The country’s geographic location is often viewed as an asset, but the Israel-Gaza conflict continues just beyond Egypt’s border. Despite the war, denim companies that operate within the North African country are confident in Egypt’s political stability. “Egypt is not ready to risk a new revolution or disorder,” said Trabulsi.

Egypt’s Denim Evolution

Continued investments by Egypt’s government and foreign investors are cultivating strong opportunities for manufacturing in the country.

In October, the Suez Canal Economic Zone (SCZONE) signed agreements with Chinese textile firms for more than $100 million in investments within Egypt’s West Qantara Industrial zone. The agreements were made ahead of Egypt’s 2024 admission into the BRICS bloc of major emerging economies including Brazil, Russia, India, China and South Africa.

Investors in the SCZONE deal included Shanghai Shengda; Zhejiang Hengsheng Dyeing and Finishing Co., Ltd.; Shengzhou Captain Industrial & Trading Co. Ltd.; Indochine Holdings Pty Ltd.; and Shaoxing Yuding Textile Co., which seeks to establish a new factory as DINGHANG Egypt Co. The factory is projected to export 90 percent of its total production to American and European markets.

“For the last five years, Egypt has made major investments in its infrastructure. New motorways, bridges, and ports have been built up, while new investments are also in works,” noted Sualp. “As a small example, 10 years ago, driving from Cairo Airport to DNM Mill took 4.5 hours, while today it just takes 2.5 hours.”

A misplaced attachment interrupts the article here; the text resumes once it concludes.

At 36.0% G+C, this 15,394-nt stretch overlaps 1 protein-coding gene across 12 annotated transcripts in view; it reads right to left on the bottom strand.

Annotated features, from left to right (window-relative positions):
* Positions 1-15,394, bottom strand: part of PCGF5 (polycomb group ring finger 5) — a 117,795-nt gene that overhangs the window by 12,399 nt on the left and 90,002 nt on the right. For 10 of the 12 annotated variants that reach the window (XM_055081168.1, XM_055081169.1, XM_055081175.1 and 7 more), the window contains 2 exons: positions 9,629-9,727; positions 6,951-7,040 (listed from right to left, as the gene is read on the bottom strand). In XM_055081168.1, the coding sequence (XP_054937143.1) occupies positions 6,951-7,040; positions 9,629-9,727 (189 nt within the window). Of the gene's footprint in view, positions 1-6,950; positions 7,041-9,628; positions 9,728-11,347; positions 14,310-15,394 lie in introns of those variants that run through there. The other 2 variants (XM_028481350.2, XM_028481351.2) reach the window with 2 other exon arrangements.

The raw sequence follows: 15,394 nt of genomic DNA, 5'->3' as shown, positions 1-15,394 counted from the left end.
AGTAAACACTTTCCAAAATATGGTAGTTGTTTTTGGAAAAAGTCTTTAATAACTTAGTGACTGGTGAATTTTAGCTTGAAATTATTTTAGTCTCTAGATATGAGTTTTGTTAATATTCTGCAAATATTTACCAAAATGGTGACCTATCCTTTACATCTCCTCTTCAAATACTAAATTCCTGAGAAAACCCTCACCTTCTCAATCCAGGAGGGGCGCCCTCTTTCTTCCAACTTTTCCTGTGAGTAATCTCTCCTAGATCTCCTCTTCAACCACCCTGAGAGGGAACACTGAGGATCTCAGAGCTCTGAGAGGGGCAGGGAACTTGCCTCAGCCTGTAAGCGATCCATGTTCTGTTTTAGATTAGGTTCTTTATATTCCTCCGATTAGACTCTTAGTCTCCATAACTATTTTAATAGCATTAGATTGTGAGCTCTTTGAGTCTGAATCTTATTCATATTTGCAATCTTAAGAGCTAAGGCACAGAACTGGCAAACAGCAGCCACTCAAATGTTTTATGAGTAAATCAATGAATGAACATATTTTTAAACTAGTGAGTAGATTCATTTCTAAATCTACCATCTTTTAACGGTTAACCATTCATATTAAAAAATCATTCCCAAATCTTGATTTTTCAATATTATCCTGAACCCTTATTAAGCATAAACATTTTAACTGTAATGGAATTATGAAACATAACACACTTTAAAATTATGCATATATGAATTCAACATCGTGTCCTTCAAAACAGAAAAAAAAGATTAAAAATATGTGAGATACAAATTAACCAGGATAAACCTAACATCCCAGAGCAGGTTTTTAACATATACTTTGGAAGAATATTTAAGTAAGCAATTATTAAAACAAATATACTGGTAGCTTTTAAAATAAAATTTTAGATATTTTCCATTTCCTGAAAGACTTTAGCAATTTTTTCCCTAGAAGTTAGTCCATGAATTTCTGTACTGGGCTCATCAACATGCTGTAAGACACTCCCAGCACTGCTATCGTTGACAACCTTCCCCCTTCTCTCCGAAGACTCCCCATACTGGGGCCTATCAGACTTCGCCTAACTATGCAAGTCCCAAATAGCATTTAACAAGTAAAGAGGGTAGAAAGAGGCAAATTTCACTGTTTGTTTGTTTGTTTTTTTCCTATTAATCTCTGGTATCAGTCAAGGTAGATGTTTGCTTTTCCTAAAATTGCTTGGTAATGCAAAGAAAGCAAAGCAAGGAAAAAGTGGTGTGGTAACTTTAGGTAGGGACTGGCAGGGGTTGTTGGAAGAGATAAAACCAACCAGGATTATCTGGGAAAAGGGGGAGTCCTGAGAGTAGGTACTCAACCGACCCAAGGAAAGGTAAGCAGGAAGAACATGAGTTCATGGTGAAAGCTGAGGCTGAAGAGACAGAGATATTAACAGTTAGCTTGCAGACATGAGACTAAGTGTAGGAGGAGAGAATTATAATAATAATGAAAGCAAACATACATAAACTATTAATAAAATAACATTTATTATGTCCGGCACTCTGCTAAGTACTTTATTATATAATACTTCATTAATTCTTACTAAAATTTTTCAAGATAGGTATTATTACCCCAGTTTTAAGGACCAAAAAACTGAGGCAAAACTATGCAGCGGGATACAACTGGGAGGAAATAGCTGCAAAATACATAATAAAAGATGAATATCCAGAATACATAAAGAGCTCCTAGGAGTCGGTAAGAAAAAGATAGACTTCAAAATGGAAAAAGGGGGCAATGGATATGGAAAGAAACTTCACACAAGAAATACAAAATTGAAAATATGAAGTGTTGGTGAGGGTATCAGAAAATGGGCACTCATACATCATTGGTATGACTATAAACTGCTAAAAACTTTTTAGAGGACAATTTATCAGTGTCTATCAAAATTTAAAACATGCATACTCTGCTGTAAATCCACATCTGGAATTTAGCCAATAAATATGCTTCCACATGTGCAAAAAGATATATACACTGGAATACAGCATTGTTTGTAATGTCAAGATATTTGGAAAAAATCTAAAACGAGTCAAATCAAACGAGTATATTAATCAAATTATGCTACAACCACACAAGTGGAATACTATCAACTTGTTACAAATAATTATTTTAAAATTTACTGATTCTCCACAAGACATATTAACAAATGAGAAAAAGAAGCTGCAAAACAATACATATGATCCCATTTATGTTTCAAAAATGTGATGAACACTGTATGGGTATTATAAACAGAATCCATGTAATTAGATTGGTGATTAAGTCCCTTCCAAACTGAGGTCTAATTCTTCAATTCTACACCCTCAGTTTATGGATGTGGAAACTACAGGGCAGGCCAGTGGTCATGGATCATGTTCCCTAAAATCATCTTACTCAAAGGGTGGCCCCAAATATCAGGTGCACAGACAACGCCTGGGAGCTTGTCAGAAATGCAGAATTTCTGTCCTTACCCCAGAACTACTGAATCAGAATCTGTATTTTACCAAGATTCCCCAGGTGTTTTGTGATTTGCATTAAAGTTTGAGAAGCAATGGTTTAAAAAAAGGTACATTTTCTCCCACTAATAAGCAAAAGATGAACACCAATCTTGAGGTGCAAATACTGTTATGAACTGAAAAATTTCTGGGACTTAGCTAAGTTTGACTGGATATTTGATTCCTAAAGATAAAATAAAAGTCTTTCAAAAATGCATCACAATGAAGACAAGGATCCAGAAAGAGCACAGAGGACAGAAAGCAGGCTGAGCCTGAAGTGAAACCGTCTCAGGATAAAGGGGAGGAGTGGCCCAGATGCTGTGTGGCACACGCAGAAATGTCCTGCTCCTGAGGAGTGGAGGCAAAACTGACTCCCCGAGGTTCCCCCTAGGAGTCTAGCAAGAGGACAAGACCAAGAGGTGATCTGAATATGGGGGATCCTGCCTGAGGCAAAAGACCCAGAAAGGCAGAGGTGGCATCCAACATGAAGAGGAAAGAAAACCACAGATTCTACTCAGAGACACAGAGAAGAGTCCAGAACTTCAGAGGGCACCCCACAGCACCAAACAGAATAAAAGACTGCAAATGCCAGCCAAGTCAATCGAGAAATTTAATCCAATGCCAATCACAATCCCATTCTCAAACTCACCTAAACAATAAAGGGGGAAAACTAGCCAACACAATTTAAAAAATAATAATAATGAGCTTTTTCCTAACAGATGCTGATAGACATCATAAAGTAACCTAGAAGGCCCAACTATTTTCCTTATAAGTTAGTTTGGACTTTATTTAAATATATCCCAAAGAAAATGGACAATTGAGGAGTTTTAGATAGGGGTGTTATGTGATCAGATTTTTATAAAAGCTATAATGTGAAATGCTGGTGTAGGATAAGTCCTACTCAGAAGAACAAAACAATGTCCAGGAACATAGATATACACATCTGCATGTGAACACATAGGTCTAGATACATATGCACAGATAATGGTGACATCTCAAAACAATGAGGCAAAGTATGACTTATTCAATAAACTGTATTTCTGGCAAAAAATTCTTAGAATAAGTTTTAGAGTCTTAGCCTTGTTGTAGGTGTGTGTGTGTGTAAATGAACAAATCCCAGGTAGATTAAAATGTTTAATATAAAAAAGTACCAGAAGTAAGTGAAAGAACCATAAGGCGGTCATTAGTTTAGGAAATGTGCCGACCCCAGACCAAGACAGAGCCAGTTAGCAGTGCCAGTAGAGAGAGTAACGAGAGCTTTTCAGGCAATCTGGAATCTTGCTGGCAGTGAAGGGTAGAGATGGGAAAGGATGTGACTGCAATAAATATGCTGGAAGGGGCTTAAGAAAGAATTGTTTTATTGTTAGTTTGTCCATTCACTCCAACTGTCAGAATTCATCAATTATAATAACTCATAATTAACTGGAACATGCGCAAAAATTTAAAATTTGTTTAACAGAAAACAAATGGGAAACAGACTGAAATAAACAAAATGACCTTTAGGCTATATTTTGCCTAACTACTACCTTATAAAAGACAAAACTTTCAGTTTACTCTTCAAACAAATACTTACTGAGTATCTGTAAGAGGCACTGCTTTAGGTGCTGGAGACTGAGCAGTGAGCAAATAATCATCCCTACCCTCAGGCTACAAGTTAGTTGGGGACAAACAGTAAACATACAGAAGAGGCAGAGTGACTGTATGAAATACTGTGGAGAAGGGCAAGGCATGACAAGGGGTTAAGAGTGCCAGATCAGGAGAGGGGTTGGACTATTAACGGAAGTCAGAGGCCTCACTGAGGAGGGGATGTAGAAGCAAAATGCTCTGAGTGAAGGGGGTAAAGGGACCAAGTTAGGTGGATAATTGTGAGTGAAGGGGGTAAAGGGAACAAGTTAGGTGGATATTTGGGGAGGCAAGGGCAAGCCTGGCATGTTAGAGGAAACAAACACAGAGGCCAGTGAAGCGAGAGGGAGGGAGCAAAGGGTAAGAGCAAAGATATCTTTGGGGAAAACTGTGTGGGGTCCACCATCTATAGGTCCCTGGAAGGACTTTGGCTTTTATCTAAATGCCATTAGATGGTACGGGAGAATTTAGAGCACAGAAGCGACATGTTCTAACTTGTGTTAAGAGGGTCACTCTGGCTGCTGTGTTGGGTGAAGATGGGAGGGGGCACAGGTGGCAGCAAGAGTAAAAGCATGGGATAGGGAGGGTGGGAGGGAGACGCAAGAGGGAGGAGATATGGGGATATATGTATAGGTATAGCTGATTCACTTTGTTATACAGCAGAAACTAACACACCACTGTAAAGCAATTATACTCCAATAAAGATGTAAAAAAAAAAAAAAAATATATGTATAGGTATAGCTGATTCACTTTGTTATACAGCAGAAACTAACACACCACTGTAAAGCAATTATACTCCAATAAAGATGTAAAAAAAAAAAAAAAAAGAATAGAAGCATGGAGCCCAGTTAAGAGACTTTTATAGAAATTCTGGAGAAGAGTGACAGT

According to Erik, Sharabati is preparing to increaseits capacity to approximately 108 million meters from 100 million meters annually in Egypt where it produces denim and denim-relative nondenims in different weights and hues. Erik believes Egypt must grow on the garment-production side.

“If they have more denim garment manufacturing in Egypt, the denim fabric will be in greater demand,” explained Erik. “You get the nice denim fabric here but if the garment manufacturing is not supporting it, that is still a difficult.”

For Magdi Tolba, founder of T&C Garments, a joint venture company founded by Egyptian Tolba Group and Turkish Tay Group, one solution for growth is to invite outside investment, particularly from Turkey.

“As Turkey continues to move toward the high-tech sector, Turkey will be looking to invest in operations abroad, especially as the cost of labor continues to increase. I think it’s in the best interest for both countries to get closer,” he said, noting the strategic advantage this would create as the industry looks for options outside of Asia. “Egypt’s textile exports are modest compared to Turkey’s so it would be a win-win for Turkish companies to invest here.”